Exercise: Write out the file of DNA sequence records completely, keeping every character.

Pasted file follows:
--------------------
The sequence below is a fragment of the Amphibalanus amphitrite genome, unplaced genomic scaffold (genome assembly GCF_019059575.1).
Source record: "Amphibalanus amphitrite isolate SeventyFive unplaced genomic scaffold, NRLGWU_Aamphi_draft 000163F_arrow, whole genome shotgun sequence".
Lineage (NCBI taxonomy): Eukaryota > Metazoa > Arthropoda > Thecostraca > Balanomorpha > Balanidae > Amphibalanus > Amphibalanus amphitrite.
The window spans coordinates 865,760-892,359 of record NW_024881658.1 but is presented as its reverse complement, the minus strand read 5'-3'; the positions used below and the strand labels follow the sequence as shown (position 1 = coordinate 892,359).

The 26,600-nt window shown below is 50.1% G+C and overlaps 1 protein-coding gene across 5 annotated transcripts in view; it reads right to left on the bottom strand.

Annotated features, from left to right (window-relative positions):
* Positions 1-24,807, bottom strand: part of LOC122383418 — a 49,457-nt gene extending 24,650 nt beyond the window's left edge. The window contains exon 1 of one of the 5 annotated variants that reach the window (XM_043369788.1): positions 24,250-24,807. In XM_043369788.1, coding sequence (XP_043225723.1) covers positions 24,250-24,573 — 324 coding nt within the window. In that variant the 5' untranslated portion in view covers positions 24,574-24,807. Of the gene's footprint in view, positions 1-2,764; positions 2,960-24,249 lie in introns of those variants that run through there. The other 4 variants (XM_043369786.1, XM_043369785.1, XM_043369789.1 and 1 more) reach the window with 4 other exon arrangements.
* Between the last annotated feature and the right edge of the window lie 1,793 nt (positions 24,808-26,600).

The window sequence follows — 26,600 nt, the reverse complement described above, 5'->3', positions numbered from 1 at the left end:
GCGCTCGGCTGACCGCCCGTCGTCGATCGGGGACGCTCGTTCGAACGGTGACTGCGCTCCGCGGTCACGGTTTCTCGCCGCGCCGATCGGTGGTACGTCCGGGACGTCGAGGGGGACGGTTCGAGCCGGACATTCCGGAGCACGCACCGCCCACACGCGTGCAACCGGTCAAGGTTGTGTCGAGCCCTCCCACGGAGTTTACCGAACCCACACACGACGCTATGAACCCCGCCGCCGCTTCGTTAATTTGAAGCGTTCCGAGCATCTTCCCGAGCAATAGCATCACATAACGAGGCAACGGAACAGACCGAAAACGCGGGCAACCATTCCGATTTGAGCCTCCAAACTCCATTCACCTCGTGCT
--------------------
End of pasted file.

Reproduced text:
The sequence below is a fragment of the Amphibalanus amphitrite genome, unplaced genomic scaffold (genome assembly GCF_019059575.1).
Source record: "Amphibalanus amphitrite isolate SeventyFive unplaced genomic scaffold, NRLGWU_Aamphi_draft 000163F_arrow, whole genome shotgun sequence".
Lineage (NCBI taxonomy): Eukaryota > Metazoa > Arthropoda > Thecostraca > Balanomorpha > Balanidae > Amphibalanus > Amphibalanus amphitrite.
The window spans coordinates 865,760-892,359 of record NW_024881658.1 but is presented as its reverse complement, the minus strand read 5'-3'; the positions used below and the strand labels follow the sequence as shown (position 1 = coordinate 892,359).

The 26,600-nt window shown below is 50.1% G+C and overlaps 1 protein-coding gene across 5 annotated transcripts in view; it reads right to left on the bottom strand.

Annotated features, from left to right (window-relative positions):
* Positions 1-24,807, bottom strand: part of LOC122383418 — a 49,457-nt gene extending 24,650 nt beyond the window's left edge. The window contains exon 1 of one of the 5 annotated variants that reach the window (XM_043369788.1): positions 24,250-24,807. In XM_043369788.1, coding sequence (XP_043225723.1) covers positions 24,250-24,573 — 324 coding nt within the window. In that variant the 5' untranslated portion in view covers positions 24,574-24,807. Of the gene's footprint in view, positions 1-2,764; positions 2,960-24,249 lie in introns of those variants that run through there. The other 4 variants (XM_043369786.1, XM_043369785.1, XM_043369789.1 and 1 more) reach the window with 4 other exon arrangements.
* Between the last annotated feature and the right edge of the window lie 1,793 nt (positions 24,808-26,600).

The window sequence follows — 26,600 nt, the reverse complement described above, 5'->3', positions numbered from 1 at the left end:
GCGCTCGGCTGACCGCCCGTCGTCGATCGGGGACGCTCGTTCGAACGGTGACTGCGCTCCGCGGTCACGGTTTCTCGCCGCGCCGATCGGTGGTACGTCCGGGACGTCGAGGGGGACGGTTCGAGCCGGACATTCCGGAGCACGCACCGCCCACACGCGTGCAACCGGTCAAGGTTGTGTCGAGCCCTCCCACGGAGTTTACCGAACCCACACACGACGCTATGAACCCCGCCGCCGCTTCGTTAATTTGAAGCGTTCCGAGCATCTTCCCGAGCAATAGCATCACATAACGAGGCAACGGAACAGACCGAAAACGCGGGCAACCATTCCGATTTGAGCCTCCAAACTCCATTCACCTCGTGCT